Samal Island next cleanup target
DAVAO CITY — Samal Island, with its increasing popularity among tourists because of its pristine waters and patches of white beaches, has become the newest target of the government’s campaign against environmental degradation in the wake of the Boracay “cesspool” issue.
The Department of Environment and Natural Resources (DENR) in Southern Mindanao, along with other government agencies, started an inventory and inspection of resorts in Samal, about 15 minutes by ferry from here.
Ruth Tawantawan, DENR Southern Mindanao chief, said since last year, the Regional Inter-Agency Technical Committee had been coordinating with the Department of Health, Department of Tourism (DOT) and local government units for the survey of establishments in Samal.
The committee also wanted to regularly monitor water quality in Samal’s beaches.
Samal Island’s tourism figure was not immediately available but the DOT said the whole of Davao del Norte, to which the island belonged, had drawn more than 200,000 domestic and foreign visitors in recent years.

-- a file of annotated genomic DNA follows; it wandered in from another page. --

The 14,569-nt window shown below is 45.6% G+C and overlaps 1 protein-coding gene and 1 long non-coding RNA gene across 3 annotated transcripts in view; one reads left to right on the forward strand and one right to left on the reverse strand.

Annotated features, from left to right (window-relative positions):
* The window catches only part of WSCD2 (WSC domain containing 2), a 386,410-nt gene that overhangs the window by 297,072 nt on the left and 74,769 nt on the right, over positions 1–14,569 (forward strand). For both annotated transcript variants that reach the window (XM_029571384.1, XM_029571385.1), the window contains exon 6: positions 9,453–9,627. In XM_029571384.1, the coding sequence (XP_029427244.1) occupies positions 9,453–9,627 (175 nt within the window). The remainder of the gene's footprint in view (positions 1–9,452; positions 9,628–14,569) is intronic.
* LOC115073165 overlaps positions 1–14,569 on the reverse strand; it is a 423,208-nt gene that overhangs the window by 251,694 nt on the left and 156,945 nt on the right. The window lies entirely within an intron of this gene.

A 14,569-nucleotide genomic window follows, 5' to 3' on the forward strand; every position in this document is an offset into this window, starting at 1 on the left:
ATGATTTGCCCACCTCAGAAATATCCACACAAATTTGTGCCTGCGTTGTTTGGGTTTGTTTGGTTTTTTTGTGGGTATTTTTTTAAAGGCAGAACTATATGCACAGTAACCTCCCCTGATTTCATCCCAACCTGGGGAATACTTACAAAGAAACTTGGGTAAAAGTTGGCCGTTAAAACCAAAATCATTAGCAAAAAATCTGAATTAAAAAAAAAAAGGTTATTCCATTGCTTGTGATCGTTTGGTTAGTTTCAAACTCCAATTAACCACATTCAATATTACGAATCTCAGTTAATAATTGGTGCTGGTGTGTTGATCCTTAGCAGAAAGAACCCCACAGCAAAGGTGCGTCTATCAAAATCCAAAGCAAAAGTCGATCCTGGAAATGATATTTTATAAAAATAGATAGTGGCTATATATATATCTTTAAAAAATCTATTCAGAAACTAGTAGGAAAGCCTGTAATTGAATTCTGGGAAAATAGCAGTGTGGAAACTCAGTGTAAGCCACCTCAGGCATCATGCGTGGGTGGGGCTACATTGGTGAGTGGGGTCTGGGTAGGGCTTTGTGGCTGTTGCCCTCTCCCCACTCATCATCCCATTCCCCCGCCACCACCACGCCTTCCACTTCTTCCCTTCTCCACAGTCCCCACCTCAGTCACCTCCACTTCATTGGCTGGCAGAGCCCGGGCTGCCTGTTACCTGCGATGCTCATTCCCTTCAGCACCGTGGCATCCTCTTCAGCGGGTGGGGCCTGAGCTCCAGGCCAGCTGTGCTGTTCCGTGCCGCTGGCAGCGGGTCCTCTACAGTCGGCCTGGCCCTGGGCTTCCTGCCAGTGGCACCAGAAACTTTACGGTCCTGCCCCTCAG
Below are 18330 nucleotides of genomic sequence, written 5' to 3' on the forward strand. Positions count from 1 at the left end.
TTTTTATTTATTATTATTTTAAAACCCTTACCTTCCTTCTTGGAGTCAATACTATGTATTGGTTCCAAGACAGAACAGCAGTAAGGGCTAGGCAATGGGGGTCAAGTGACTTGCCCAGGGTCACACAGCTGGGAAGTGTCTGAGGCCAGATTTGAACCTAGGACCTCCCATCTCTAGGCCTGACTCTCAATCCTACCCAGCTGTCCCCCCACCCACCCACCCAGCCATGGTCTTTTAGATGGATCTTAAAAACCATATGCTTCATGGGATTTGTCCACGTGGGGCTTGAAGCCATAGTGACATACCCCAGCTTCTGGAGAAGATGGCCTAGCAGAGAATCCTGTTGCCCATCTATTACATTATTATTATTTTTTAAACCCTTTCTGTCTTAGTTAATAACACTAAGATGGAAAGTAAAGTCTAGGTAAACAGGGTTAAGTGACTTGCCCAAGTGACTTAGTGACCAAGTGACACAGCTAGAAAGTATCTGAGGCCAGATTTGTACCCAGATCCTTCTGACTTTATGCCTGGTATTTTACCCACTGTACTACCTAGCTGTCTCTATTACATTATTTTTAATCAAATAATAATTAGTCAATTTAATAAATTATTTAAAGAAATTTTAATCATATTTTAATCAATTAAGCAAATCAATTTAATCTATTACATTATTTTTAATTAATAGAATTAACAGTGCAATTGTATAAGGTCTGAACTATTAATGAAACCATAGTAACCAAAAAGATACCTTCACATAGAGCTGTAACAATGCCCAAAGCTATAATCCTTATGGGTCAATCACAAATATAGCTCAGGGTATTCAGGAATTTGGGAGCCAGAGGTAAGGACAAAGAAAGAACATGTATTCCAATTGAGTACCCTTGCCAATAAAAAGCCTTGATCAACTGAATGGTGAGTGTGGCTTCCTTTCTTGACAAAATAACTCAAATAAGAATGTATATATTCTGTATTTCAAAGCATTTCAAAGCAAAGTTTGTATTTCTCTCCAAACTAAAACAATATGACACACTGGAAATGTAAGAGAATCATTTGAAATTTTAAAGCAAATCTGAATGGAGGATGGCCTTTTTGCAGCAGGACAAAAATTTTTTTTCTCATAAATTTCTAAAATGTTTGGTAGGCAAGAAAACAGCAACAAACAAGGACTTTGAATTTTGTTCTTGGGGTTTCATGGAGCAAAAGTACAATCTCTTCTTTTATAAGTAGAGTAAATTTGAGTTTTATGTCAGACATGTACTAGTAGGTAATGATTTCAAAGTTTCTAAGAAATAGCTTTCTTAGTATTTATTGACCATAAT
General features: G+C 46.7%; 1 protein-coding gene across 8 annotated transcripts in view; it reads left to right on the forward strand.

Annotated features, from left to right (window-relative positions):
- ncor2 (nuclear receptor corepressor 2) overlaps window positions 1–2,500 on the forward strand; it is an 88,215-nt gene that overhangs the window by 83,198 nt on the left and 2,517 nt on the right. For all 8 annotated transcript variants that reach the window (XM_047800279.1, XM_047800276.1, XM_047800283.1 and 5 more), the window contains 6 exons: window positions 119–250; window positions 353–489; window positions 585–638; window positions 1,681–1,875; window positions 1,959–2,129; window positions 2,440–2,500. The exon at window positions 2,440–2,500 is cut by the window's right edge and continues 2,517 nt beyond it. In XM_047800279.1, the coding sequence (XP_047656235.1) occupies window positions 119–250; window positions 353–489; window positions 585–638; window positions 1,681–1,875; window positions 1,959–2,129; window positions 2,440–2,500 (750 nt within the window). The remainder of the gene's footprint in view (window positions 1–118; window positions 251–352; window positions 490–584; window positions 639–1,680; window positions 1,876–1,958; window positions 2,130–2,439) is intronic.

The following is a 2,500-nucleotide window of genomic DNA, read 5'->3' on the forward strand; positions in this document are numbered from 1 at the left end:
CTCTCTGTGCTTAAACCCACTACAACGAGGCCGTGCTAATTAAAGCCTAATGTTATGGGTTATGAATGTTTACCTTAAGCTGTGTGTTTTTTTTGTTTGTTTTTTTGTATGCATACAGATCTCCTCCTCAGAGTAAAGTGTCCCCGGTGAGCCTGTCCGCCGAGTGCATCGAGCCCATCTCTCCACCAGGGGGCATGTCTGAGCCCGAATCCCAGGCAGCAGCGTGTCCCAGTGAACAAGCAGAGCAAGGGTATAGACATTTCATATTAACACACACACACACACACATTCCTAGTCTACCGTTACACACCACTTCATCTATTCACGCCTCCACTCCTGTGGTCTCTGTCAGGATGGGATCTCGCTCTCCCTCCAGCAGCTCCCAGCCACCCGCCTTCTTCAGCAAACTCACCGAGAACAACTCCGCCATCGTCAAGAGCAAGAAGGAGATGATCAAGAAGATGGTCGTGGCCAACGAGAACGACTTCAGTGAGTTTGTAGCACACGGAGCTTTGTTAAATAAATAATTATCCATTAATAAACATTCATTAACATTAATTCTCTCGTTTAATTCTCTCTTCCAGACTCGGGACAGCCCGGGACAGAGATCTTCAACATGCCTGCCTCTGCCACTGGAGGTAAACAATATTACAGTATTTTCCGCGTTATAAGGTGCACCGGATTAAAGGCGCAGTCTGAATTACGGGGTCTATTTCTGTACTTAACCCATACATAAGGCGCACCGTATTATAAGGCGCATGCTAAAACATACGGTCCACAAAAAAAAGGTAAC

The DOT included Samal on the list of destinations it was promoting in the wake of the impending closure of Boracay.
Tawantawan said aside from monitoring water quality in Samal, the Environment Management Bureau (EMB) had also been monitoring the compliance of resort owners with antipollution laws that required them to build sewage treatment facilities.
No violation … yet
At last year’s inspection of nine resorts there, the EMB reported it did not find any violation. There was no report issued for the current inspection yet.
A resort owner, who asked to remain anonymous, said the inspections had been going on for the past two weeks.
The resort owner said inspection teams found in some parts of Samal had been turned into docking platforms for motor boats, which could also endanger the water quality if the vessels spilled oil.
Before it’s too late
Environment Secretary Roy Cimatu earlier made an appeal to tourism hotspots nationwide to plan their sewerage and septage systems so they would not suffer the same fate as Boracay.
“Let us not wait until it is too late,” Cimatu said. —Judy Quiros
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